It was a cool December morning in 2007 when junior Ryan D. entered my office and announced: "That's two weeks straight!" I looked at the clock and it read 8 a.m. He was right on time once again.

It wasn't always like that.

Ryan struggled for the first two years of high school. A close member of his family passed away his freshman year, he lost interest in school and his grades plummeted. He was raised solely by his dedicated mother, and commuted nearly an hour to school each day. Ryan sneaked by, and he was infamous for arriving late and being an underachiever.

I met Ryan in September 2007. It was my first year at the Academy of Urban Planning in Brooklyn, N.Y., and I would be his guidance counselor. Ryan was quiet, unassuming and seemed harmless enough. I optimistically assumed that we'd bond right away, but that was clearly a rookie mistake. I hadn't heard about his reputation, but soon learned it was true.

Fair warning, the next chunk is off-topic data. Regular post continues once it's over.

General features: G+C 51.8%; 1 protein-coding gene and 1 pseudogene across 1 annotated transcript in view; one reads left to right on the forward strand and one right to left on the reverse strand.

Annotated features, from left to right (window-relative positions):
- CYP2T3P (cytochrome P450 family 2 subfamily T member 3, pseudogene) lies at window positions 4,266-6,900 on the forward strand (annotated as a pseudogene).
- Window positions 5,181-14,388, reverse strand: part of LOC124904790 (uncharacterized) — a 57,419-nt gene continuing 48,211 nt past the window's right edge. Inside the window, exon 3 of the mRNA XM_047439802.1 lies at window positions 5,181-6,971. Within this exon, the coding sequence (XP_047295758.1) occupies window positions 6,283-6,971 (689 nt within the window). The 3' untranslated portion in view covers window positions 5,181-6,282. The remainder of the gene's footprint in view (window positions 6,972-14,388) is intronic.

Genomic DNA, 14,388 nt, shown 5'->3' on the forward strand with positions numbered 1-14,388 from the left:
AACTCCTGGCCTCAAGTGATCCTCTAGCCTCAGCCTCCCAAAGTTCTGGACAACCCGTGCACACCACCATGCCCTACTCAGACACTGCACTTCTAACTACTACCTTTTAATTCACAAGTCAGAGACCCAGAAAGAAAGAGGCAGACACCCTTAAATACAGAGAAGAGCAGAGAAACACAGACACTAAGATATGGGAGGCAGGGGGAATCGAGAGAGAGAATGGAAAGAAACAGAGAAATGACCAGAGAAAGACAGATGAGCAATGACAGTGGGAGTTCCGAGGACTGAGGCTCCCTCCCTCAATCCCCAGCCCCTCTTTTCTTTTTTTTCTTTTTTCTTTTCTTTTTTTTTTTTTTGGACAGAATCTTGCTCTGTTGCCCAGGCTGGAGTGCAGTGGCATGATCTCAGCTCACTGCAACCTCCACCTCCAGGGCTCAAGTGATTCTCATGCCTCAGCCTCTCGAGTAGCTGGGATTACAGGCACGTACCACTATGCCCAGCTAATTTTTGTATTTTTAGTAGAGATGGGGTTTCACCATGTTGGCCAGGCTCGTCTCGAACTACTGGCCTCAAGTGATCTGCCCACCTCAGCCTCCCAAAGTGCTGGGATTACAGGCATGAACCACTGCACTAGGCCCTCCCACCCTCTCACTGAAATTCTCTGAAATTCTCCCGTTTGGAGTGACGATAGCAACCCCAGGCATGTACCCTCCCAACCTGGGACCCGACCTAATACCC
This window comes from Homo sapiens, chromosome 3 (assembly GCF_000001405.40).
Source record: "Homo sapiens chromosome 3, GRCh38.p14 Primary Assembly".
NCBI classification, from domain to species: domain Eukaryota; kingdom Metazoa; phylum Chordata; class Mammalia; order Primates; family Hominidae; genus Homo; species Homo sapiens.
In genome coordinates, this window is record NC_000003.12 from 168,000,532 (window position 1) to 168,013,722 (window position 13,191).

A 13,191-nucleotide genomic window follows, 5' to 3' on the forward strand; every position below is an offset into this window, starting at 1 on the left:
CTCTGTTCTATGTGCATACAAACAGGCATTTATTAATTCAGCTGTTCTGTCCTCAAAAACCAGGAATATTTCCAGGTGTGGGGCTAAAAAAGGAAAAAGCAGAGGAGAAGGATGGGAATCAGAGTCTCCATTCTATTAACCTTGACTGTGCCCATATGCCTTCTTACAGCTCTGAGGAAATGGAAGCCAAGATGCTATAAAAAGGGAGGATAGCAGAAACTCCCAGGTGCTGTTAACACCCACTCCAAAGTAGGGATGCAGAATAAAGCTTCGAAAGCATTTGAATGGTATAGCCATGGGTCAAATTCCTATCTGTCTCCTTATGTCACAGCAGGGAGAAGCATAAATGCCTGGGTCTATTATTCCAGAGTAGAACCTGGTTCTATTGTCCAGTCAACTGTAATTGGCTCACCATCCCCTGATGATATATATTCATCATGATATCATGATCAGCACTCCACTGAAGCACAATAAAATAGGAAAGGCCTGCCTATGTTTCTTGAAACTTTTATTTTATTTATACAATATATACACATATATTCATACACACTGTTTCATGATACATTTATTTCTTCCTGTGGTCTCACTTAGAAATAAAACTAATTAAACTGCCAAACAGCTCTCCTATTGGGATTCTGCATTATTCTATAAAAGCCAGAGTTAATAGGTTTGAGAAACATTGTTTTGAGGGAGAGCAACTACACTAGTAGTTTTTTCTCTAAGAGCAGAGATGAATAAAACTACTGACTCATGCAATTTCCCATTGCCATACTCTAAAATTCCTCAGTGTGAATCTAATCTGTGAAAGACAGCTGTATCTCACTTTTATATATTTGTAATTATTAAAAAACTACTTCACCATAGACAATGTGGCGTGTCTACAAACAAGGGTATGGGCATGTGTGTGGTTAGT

In the first month, Ryan was constantly late and was the antithesis of a morning person. He was often straight faced, distant and unmotivated. I met with him. I met with his mother. We created action plans, contracts, and I even bought him an alarm clock. Nothing seemed to work. Ultimatums were ignored, encouragement was dismissed, and my alarm clock gift was thrown out the window, literally. Ryan failed most of his morning classes, but excelled once he woke up. He aced exams, papers and standardized tests with minimal studying. In fact, he would later record the highest SAT score in the school. He was truly gifted, if only he took school more seriously.